T-Mobile makes the connection between wireless and banking services
Banking as a Service

T-Mobile makes the connection between wireless and banking services

The pitch is dead-simple. Earn up 4.00% annual yield on credit balances up to $3,000.

The twist: This deal isn’t coming from a big bank, or even a local credit union. It’s from wireless carrier T-Mobile (TMUS).

From the shiny happy people in its online ads, to the decidedly millennial-forward branding, T-Mobile MONEY is about the future of banking, platforms and disruption.

Digital transformation is finally getting a lot of ink in the financial press. Big companies are under assault from smaller, nimbler startups focused on the new digital reality. These companies, often run out of Silicon Valley and hip European enclaves, are building businesses that strike at the very foundation of established sectors.

In financial technology, new bank-like companies are taking deposits and offering checking accounts, while never opening a physical branch.

Everything happens online. Everything is digital. Money is no more than digits transferred to an account, to a payment processor, to a vendor.


In theory, this is a race that small, smart companies should be able to win. Unfortunately, taking on established banks is not easy. Lobbyists and lawyers clog up the system with regulations and roadblocks.

Building the best software is not always enough. And that’s only the beginning.

The emergence of new, data-driven business models means large companies outside of traditional banking have begun to compete.

MONEY is the first offering from BankMobile, a joint venture with Customers Bancorp (CUBI).

The $10 billion Pennsylvania bank has traditionally focused on servicing high-net-worth families and privately held businesses in Chicago and the Northeast. It built a profitable niche.

BankMobile, its first white-label partnership, takes the company into the realm of Banking as a Service. In an April 2019 investor presentation, managers pointed out that $20 million has been invested in research and development, with 250 team members devoted to user experience.

The new service is mobile first, branchless and laser-focused on customer conveniences. It’s built for millennials, people born between the early 1980s and 2000s.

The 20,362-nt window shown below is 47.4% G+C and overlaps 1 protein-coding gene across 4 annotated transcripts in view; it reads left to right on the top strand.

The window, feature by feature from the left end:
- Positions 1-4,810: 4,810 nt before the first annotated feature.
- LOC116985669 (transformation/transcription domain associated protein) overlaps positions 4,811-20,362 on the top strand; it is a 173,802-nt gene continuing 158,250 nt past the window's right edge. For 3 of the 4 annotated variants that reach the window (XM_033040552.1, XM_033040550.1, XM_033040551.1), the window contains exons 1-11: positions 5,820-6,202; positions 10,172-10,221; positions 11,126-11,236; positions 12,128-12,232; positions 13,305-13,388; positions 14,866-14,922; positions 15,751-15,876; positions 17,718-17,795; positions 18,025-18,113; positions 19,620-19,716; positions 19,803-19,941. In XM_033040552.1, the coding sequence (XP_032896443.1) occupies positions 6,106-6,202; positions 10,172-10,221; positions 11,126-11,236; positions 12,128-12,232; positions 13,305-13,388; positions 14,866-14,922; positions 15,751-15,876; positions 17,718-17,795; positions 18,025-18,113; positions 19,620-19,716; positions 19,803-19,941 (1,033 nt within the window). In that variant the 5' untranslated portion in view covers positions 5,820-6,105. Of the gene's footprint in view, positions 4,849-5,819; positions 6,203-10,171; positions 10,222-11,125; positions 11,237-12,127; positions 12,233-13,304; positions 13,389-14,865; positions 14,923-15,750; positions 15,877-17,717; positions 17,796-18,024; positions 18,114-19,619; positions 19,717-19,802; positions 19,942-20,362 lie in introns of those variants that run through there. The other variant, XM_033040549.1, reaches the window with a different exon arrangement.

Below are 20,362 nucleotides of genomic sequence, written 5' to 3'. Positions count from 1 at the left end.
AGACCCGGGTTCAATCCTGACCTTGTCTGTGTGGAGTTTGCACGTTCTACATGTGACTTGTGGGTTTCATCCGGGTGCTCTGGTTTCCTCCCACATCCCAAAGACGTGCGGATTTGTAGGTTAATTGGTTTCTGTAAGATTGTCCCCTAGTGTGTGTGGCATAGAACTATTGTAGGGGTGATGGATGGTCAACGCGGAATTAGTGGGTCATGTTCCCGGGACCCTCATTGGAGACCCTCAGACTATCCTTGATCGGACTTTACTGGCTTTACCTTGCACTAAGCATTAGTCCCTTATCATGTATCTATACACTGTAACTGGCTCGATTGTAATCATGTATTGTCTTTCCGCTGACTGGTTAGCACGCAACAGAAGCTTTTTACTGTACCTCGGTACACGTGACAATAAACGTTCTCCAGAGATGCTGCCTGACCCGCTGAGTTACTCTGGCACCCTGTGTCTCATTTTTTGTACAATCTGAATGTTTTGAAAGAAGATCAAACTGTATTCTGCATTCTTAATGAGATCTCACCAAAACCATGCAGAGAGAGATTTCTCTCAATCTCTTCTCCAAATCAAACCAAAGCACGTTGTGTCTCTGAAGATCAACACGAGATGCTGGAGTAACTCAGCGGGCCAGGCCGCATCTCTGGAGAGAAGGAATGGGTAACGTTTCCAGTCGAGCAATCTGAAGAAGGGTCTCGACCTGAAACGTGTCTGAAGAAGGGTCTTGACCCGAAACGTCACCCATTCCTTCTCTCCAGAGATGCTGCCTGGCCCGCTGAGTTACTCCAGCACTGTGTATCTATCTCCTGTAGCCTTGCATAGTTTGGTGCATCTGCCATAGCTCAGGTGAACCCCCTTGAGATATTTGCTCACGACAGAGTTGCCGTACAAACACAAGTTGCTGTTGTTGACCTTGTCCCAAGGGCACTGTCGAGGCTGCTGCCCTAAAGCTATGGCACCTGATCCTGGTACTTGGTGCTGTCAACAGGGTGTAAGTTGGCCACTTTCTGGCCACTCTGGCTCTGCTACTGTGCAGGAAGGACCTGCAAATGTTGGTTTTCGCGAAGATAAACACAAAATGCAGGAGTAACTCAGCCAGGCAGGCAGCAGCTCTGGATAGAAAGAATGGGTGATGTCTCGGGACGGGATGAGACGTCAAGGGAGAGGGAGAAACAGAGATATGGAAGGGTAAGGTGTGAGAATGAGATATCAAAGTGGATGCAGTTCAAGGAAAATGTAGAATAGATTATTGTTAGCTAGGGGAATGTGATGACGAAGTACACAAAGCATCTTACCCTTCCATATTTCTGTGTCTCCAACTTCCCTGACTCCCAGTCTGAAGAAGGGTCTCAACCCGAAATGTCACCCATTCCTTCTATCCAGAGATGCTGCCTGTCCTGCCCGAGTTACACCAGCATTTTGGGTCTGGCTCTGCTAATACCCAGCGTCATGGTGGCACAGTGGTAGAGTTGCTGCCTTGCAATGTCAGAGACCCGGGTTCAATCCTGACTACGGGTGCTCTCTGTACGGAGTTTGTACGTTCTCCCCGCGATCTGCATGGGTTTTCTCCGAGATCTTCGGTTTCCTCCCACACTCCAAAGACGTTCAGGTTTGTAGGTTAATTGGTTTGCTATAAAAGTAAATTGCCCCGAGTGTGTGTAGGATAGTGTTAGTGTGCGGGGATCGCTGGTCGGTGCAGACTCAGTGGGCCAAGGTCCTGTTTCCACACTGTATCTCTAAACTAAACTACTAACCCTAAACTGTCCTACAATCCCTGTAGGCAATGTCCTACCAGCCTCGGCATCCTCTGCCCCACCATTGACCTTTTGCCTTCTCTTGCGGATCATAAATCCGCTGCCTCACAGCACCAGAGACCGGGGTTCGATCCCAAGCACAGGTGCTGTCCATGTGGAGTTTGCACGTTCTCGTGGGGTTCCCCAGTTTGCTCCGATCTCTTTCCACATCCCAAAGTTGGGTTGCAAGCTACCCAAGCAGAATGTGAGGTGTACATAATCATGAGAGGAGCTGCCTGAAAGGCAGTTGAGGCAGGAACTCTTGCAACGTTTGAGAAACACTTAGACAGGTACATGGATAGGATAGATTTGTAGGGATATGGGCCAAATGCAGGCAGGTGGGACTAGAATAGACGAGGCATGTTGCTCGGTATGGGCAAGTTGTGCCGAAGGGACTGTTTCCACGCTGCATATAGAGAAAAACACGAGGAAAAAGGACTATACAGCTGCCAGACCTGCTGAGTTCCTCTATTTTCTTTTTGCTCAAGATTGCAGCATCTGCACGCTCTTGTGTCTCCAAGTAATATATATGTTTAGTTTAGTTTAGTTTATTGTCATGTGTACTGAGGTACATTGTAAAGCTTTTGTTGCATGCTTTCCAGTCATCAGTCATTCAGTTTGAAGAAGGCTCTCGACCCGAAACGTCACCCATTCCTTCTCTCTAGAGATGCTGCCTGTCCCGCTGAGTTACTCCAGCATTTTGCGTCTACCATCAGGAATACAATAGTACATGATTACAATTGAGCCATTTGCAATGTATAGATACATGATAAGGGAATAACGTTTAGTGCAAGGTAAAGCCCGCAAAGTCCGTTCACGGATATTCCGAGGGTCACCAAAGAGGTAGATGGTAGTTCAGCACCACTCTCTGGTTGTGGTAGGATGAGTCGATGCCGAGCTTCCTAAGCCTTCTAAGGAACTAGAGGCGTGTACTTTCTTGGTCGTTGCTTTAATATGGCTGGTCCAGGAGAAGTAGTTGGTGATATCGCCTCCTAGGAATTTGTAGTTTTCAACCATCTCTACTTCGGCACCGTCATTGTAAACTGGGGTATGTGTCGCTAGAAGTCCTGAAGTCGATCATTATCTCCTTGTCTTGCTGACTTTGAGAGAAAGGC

T-Mobile (TMUS) will supply the marketing power, and the 81.3-million-member customer base.

Image credit: T-MobileMoney.com

We live in a world of platforms. The strength of Apple (AAPL), Alphabet (GOOGL), Facebook (FB) and Amazon.com (AMZN) is that managers have been able to leverage large existing ecosystems into new markets.

  • Apple is now selling digital services.
  • Google wants to hawk YouTube TV subscriptions.
  • Facebook is building out payments.

It makes perfect sense for T-Mobile to leverage its across-the-board, best-in-class customer satisfaction to court millennials who have grown up online.

Related post: Bezos’ latest bet: Consumers want to bank with Amazon

MONEY customers will get access to a full digital wallet that incorporates contactless payments services from Apple, Google and Samsung. They will be able to automate bill payments, deposit checks by snapping pictures, and set up direct deposits … all from their smartphones.

There is overdraft protection, 24/7 customer support, and Customers Bancorp DNA means deposits are covered by the FDIC, for peace of mind.

The business works because everything is digital. Clicks and swipes provide valuable information. BankMobile plans to use data analytics to make banking more personalized and engaged. The data will also help build new digital marketing businesses.

T-Mobile is already the best wireless company in the country, by many accounts. John Legere, its quirky chief executive officer, embraced customer service. And new subscribers followed.

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T-Mobile’s Q1 2019 revenues were $11 billion. Image credit: Company investor presentation

In the first quarter of 2019, the company added 1.7 million net new customers. It was the 24th-consecutive quarter T-Mobile added at least 1 million new subscribers. The churn rate, the percentage of customers who stopped subscribing, was a record-low 0.88%. Sales advanced 6%, $11.1 billion, year-over-year. Profits grew 35%, to $908 million.

Now the company is getting into banking and other ventures like wireless cable TV.

Very often, investors look to Silicon Valley or Europe for disruptive business models. Smaller, nimbler companies are perceived as better. However, platforms and scale are more important than every before.

T-Mobile is about to leverage its dominant position in wireless to win millennial banking.

Shares trade at only 16x forward earnings for a market cap of $63.3 billion. By comparison, Verizon Communications (VZ) is growing slower and has a market cap of $235 billion.

I have been bullish on T-Mobile since the middle of 2018. The stock has been a steady winner, and that trend should continue as investors wake up to its huge platform opportunity.

It turns out that bigger is better when a business makes customers happy. T-Mobile can be bought into any significant weakness.

Shares recently traded at $74. Based on sales growth estimates alone, shares could reach $125 in two years.

For more tech plays like this, complete with detailed buying and selling instructions every time I see a profit opportunity that I don’t want to miss, check out my Tech Trend Trader service today.

Best wishes,
Jon D. Markman

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